The main problem of current VR games as a disabled gamer with limited mobility is seen in games that require movement, aiming or just turning your head. This problem highlights the ableism still in the gaming industry, gaming is designed as enjoyment for all but the cracks in VR show the limitations placed on disabled gamers. As a big Batman fanboy being able to embody him in Arkham VR was something, I wanted to experience but the inaccessibility of VR gaming thwarts me like Joker.


Challenging Cultural Misconceptions of Disability


Disclaimer:  Please note that the opinions in this blog are formed from my personal life experiences

Challenging cultural misconceptions of disability is an important part of life for a disabled person with an Asian background. I have faced various cultural misconceptions regarding Duchenne Muscular Dystrophy & disability in general throughout my 26 years on this Earth.

Before I dig deeper into the misconceptions, I want to give you some background information about myself. I was born in England but my parents were born in Kenya and my grandparents originated from India. I was born with Duchenne MD but only correctly diagnosed at age 9. My parents divorced around that time because Dad did not want to care for a disabled son.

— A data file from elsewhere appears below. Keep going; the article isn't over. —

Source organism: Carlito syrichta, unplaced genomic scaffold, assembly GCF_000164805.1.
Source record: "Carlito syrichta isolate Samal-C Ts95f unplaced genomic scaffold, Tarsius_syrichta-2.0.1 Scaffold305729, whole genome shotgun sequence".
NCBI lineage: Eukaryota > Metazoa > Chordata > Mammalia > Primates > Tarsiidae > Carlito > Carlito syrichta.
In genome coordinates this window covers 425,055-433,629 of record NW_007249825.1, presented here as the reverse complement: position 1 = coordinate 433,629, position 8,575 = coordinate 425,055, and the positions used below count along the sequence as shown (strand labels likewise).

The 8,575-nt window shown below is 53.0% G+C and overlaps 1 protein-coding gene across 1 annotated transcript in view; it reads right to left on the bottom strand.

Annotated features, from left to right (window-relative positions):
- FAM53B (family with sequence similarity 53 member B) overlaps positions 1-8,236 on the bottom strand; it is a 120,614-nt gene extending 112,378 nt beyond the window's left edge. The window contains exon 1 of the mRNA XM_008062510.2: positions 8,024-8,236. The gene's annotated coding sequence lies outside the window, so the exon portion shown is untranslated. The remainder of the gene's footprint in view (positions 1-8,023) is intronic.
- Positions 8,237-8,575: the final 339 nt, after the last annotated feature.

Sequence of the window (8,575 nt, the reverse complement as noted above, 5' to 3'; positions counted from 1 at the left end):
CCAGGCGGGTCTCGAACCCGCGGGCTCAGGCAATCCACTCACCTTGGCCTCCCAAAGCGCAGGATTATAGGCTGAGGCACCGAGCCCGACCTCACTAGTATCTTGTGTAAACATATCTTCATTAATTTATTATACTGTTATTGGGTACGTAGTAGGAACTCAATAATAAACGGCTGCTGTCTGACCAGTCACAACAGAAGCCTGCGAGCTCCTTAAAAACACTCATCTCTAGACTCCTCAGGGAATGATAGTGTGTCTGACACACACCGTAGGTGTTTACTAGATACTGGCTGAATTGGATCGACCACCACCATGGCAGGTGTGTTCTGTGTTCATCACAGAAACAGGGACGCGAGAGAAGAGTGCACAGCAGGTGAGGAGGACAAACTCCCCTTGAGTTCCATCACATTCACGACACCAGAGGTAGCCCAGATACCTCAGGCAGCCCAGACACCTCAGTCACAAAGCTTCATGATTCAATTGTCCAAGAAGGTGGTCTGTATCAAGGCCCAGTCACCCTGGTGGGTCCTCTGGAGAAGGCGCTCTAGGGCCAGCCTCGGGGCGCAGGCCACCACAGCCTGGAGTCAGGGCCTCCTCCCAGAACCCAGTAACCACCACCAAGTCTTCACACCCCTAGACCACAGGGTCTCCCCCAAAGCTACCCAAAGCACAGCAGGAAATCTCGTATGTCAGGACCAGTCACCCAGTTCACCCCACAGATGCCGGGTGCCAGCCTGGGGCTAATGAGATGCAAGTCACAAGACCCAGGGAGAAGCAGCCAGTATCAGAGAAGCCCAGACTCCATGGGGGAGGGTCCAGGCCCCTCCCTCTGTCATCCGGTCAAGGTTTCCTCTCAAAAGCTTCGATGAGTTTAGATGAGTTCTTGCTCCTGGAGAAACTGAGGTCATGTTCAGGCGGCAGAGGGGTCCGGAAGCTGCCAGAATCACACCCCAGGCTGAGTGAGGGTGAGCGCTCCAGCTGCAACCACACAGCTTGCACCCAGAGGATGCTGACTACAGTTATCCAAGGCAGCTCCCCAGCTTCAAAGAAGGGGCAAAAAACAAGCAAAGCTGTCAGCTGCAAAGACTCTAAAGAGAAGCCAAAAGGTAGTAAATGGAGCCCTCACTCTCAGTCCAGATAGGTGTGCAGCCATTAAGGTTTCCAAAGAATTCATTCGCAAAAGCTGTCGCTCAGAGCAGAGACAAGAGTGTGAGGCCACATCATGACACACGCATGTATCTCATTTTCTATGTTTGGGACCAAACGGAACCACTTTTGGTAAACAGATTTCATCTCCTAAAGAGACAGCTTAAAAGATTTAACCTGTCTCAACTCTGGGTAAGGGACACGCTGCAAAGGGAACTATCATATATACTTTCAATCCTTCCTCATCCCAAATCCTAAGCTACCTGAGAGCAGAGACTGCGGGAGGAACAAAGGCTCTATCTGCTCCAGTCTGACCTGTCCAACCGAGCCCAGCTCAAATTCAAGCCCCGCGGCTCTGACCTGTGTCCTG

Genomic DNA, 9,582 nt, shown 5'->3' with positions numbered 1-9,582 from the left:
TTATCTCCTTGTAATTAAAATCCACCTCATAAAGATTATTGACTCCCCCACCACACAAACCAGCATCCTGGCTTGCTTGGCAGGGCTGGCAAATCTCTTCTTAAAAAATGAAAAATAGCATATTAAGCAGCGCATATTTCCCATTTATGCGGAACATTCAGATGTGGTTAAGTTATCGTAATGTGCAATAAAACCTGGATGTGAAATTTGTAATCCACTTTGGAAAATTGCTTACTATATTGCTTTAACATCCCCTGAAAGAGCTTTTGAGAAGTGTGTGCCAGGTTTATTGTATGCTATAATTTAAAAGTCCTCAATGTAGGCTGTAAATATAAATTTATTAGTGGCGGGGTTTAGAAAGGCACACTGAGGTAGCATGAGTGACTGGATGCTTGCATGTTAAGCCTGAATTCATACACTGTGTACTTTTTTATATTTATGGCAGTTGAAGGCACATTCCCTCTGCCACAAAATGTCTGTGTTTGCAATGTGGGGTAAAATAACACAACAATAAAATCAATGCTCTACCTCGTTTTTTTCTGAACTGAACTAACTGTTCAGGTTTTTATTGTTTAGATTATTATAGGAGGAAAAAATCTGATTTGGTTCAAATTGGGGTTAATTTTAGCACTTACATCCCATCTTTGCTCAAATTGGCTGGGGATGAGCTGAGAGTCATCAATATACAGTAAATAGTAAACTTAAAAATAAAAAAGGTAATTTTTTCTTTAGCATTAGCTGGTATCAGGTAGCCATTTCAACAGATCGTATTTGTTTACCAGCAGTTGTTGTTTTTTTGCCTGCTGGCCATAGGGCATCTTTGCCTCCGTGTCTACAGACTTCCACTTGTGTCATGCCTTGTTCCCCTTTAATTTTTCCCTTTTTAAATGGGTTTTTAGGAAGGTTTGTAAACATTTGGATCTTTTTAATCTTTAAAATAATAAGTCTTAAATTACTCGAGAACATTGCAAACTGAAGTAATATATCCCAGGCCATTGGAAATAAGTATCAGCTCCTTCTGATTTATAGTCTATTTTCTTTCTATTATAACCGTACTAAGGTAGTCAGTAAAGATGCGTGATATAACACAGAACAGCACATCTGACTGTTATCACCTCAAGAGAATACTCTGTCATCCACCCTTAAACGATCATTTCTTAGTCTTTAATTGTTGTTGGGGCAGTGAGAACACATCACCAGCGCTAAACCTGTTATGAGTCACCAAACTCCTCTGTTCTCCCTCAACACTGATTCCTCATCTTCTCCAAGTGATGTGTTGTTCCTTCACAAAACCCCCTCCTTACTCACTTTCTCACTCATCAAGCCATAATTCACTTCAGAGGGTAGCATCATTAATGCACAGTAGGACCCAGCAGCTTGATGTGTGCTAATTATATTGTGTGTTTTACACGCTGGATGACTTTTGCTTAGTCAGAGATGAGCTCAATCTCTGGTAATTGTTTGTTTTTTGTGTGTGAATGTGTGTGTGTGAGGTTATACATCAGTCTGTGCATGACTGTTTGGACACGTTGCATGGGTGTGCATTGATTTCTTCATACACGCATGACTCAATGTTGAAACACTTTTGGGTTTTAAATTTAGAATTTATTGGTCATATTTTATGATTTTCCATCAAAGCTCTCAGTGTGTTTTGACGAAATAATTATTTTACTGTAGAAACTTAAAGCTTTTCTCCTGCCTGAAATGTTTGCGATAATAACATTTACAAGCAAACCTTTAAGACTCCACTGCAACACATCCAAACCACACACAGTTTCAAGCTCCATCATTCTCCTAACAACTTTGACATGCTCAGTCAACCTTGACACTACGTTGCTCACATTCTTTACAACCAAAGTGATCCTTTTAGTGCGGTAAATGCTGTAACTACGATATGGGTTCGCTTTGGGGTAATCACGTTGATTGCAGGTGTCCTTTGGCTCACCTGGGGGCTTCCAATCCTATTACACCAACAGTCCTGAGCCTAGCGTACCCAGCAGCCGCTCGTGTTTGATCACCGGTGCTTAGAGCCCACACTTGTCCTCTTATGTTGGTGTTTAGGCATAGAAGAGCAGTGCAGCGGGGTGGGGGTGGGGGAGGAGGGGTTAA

If you prayed harder or did yogic breathing, you can be cured

This misconception seems harmless but with a deteriorating disease like DMD, a cure is impossible. Some people believe that if disabled people try harder somehow they can be cured. Personally facing this problem aged 9 was difficult when a family member insensitively said this after my DMD diagnosis.

You are disabled because you did something wrong in your past life

This is the most soul-destroying misconception because disability is not a curse or punishment as every human being does have unique roles to play on Earth. Mother faced this belief from my Grandmother but she challenged this close-minded belief. The next generation with better education and no language barrier always confront these archaic beliefs. I hope tackling this difficult topic with my life experiences can provide awareness to form realistic cultural concepts of disability.